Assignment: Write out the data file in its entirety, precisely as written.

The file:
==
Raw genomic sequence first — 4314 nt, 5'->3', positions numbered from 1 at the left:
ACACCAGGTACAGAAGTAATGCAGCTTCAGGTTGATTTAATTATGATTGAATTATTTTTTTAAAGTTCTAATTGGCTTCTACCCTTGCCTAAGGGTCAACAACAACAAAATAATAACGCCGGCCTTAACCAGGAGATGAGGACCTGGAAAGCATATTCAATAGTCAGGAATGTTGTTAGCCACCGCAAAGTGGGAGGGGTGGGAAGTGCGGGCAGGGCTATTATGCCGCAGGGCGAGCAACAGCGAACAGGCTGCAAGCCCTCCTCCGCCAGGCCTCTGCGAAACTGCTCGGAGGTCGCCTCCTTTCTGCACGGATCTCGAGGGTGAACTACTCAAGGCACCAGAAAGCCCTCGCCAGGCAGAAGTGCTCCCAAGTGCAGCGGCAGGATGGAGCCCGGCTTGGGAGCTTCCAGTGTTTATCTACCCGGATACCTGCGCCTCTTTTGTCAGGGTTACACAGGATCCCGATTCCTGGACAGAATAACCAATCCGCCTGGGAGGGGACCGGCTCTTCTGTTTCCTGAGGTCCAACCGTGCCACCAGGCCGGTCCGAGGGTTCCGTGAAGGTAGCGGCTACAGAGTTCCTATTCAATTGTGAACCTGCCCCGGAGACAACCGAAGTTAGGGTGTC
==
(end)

Raw genomic sequence first — 4314 nt, 5'->3', positions numbered from 1 at the left:
ACACCAGGTACAGAAGTAATGCAGCTTCAGGTTGATTTAATTATGATTGAATTATTTTTTTAAAGTTCTAATTGGCTTCTACCCTTGCCTAAGGGTCAACAACAACAAAATAATAACGCCGGCCTTAACCAGGAGATGAGGACCTGGAAAGCATATTCAATAGTCAGGAATGTTGTTAGCCACCGCAAAGTGGGAGGGGTGGGAAGTGCGGGCAGGGCTATTATGCCGCAGGGCGAGCAACAGCGAACAGGCTGCAAGCCCTCCTCCGCCAGGCCTCTGCGAAACTGCTCGGAGGTCGCCTCCTTTCTGCACGGATCTCGAGGGTGAACTACTCAAGGCACCAGAAAGCCCTCGCCAGGCAGAAGTGCTCCCAAGTGCAGCGGCAGGATGGAGCCCGGCTTGGGAGCTTCCAGTGTTTATCTACCCGGATACCTGCGCCTCTTTTGTCAGGGTTACACAGGATCCCGATTCCTGGACAGAATAACCAATCCGCCTGGGAGGGGACCGGCTCTTCTGTTTCCTGAGGTCCAACCGTGCCACCAGGCCGGTCCGAGGGTTCCGTGAAGGTAGCGGCTACAGAGTTCCTATTCAATTGTGAACCTGCCCCGGAGACAACCGAAGTTAGGGTGTC